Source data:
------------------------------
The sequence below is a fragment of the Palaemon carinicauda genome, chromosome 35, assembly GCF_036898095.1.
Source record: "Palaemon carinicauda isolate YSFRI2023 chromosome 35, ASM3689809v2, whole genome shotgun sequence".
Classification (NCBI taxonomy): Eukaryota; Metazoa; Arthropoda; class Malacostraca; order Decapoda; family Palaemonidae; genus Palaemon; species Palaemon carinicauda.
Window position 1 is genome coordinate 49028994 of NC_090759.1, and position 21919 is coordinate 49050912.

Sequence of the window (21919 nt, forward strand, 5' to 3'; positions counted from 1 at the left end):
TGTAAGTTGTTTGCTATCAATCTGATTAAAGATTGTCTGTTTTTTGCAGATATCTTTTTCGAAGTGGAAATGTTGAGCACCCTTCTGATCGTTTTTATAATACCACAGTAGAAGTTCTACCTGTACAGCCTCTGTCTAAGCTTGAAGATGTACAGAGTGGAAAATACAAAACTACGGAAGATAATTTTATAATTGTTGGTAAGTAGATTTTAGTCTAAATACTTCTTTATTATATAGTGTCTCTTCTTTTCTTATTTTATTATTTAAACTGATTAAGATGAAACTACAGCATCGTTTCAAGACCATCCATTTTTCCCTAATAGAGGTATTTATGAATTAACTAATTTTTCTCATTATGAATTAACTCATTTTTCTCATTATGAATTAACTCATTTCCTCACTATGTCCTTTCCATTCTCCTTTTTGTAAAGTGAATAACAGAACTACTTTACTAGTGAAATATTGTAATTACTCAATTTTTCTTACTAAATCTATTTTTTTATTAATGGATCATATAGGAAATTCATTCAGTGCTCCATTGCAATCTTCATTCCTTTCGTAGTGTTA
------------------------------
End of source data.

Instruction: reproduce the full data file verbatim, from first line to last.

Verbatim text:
The sequence below is a fragment of the Palaemon carinicauda genome, chromosome 35, assembly GCF_036898095.1.
Source record: "Palaemon carinicauda isolate YSFRI2023 chromosome 35, ASM3689809v2, whole genome shotgun sequence".
Classification (NCBI taxonomy): Eukaryota; Metazoa; Arthropoda; class Malacostraca; order Decapoda; family Palaemonidae; genus Palaemon; species Palaemon carinicauda.
Window position 1 is genome coordinate 49028994 of NC_090759.1, and position 21919 is coordinate 49050912.

Sequence of the window (21919 nt, forward strand, 5' to 3'; positions counted from 1 at the left end):
TGTAAGTTGTTTGCTATCAATCTGATTAAAGATTGTCTGTTTTTTGCAGATATCTTTTTCGAAGTGGAAATGTTGAGCACCCTTCTGATCGTTTTTATAATACCACAGTAGAAGTTCTACCTGTACAGCCTCTGTCTAAGCTTGAAGATGTACAGAGTGGAAAATACAAAACTACGGAAGATAATTTTATAATTGTTGGTAAGTAGATTTTAGTCTAAATACTTCTTTATTATATAGTGTCTCTTCTTTTCTTATTTTATTATTTAAACTGATTAAGATGAAACTACAGCATCGTTTCAAGACCATCCATTTTTCCCTAATAGAGGTATTTATGAATTAACTAATTTTTCTCATTATGAATTAACTCATTTTTCTCATTATGAATTAACTCATTTCCTCACTATGTCCTTTCCATTCTCCTTTTTGTAAAGTGAATAACAGAACTACTTTACTAGTGAAATATTGTAATTACTCAATTTTTCTTACTAAATCTATTTTTTTATTAATGGATCATATAGGAAATTCATTCAGTGCTCCATTGCAATCTTCATTCCTTTCGTAGTGTTA